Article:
A big social aspect of Daoism is the religious procession. In Taiwan, the idols of a temple are placed on palanquins and wheeled through the streets, to the accompaniment of live bands playing drums, gongs and a kind of Chinese trumpet called a suona, which is extremely resonant. There are also people who wear god costumes that are twice the size of a normal person. Finally, religious processions very often include groups that are called the “Eight Generals,” which are usually (but not exclusively) young men who put on colorful, intimidating face paint, and wield hand weapons, such as hammers and saws and pikes. They often flog themselves with these weapons, drawing blood, and enter trances. As the name implies, they tend to gather in groups of eight, and often form circles, facing inward, where they dance and wield their weapons in circular motions.
On the block where I lived at the time, a wealthy man died, and his family paid for a very big procession in his honor. The procession snaked through the neighborhood and then circled the block where the deceased had lived, which was also my block. Now, the procession was so grand and so long that the people at the head of the procession circled around the block and ran into the people in the middle of the procession who had not started circling the block yet. This stalled out the entire parade. The people blocking the way had nowhere to go but forward, but they couldn’t move forward until the people at the head of the procession came unstuck, which they couldn’t do until the people behind them got out of their way, and so forth.
I was returning to my apartment from lunch at the time, and I must admit that I found the whole situation to be humorous. When I walked up to the front door of my apartment house, a circle of Eight Generals was standing exactly in front of my door. Unlike most of the rest of the procession, who were just standing around waiting for the traffic jam to be resolved, the Eight Generals were still dancing in their inward-facing circle.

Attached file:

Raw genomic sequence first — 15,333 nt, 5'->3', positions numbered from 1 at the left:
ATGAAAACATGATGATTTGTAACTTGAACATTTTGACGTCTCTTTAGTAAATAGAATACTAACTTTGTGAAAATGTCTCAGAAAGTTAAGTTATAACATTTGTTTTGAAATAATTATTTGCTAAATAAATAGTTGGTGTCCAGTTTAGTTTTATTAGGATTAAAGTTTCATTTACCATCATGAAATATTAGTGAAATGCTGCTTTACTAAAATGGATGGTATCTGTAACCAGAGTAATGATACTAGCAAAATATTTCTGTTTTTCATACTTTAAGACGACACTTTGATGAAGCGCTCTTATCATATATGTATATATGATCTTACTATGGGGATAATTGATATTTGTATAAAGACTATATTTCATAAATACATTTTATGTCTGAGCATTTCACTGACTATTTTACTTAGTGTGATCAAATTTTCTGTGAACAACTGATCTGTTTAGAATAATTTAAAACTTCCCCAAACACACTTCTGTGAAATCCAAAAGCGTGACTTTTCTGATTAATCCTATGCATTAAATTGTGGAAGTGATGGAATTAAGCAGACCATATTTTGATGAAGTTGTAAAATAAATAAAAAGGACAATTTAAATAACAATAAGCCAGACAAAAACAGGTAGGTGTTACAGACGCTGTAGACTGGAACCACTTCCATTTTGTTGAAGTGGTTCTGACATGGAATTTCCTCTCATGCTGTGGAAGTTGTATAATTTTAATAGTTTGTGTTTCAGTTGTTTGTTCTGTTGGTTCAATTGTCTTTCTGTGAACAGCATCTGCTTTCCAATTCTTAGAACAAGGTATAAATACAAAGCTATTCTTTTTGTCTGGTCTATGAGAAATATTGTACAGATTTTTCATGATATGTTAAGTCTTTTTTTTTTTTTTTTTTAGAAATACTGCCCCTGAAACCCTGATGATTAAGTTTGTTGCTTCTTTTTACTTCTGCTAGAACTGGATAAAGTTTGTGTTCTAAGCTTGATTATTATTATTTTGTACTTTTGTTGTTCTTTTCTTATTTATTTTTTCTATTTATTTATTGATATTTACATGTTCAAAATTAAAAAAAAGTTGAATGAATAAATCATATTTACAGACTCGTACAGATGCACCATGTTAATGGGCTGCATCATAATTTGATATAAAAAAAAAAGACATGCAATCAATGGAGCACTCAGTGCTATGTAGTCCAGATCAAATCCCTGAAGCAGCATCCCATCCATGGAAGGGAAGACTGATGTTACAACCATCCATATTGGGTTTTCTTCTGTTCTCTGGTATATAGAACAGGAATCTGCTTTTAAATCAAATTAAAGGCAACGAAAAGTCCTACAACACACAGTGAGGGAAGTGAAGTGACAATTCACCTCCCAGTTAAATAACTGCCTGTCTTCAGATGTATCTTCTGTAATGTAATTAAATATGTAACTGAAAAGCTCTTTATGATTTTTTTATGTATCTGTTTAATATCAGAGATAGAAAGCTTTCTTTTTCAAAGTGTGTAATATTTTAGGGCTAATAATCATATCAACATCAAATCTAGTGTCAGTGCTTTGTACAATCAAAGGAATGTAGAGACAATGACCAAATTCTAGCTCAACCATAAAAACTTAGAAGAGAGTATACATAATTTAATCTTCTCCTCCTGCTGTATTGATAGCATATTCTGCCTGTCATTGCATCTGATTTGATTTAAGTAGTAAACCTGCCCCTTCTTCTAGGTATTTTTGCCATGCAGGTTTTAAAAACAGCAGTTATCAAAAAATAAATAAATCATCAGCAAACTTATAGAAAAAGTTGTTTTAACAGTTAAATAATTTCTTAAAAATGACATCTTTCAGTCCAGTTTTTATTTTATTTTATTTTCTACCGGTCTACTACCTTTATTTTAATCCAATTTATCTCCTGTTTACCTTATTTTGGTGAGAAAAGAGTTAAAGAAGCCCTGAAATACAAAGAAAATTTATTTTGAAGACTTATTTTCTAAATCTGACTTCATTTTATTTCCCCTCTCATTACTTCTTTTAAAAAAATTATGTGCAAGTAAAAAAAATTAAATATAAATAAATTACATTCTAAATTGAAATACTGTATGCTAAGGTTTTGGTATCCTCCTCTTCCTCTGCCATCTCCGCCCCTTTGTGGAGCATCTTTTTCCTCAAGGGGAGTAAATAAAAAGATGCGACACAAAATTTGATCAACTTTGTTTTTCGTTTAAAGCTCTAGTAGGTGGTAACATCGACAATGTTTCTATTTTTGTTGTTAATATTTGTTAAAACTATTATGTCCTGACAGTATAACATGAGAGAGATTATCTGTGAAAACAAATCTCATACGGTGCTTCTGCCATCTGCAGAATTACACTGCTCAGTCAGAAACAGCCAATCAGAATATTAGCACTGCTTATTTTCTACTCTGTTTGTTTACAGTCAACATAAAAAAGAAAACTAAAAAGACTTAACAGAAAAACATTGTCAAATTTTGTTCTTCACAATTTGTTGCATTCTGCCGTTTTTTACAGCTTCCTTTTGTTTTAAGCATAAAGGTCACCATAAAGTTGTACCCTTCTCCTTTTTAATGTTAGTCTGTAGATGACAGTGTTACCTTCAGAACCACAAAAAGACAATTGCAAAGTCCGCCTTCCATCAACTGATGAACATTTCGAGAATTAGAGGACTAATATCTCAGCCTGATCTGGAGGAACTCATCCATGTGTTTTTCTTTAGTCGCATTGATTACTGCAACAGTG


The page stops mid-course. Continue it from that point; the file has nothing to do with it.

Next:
Well, I wasn’t really taking the whole occasion very seriously, nor was I feeling particularly patient, so I just walked straight through the middle of their circle, unlocked the door and went inside. On the second-floor landing in the stairwell was a window looking down on the street, and I paused to have another look at what was going on outside. What I saw was one of the Eight Generals staring up at me with a very baleful look in his eyes. Granted, his face was painted up with garish and deliberately daunting makeup, but the impression I walked away with was one of being cursed.
(Breaking the circle is taboo, although I didn’t know it at the time.)
In the following weeks, I experienced a long series of unlucky events. It’s been a number of years, and I can’t recall the details clearly, but I generally felt that Murphy’s Law was working overtime in my life for a long time. The culminating event was a car crash that left one passenger bleeding seriously. No one was hospitalized, but the vehicle was totaled, and I had to turn it in for scrap.
I’m not personally given to superstition, but at a certain point I really began to feel jinxed. I came to the conclusion that regardless of whether or not it was just my imagination, I needed to do something. So I went to one of the larger Daoist temples in Taipei, one dedicated to Guan Gong, the God of War (and Business), and made an offering of fruit and incense.
Afterwards, I felt better, and the bad things stopped happening, or at least went back to happening at their normal frequency and severity. To this day, I have not decided in my own mind whether those events were purely psychosomatic, or ordinary coincidence, or something more. Nonetheless, since then I certainly have treated the rituals going on around me with a good deal more respect. Lesson learned.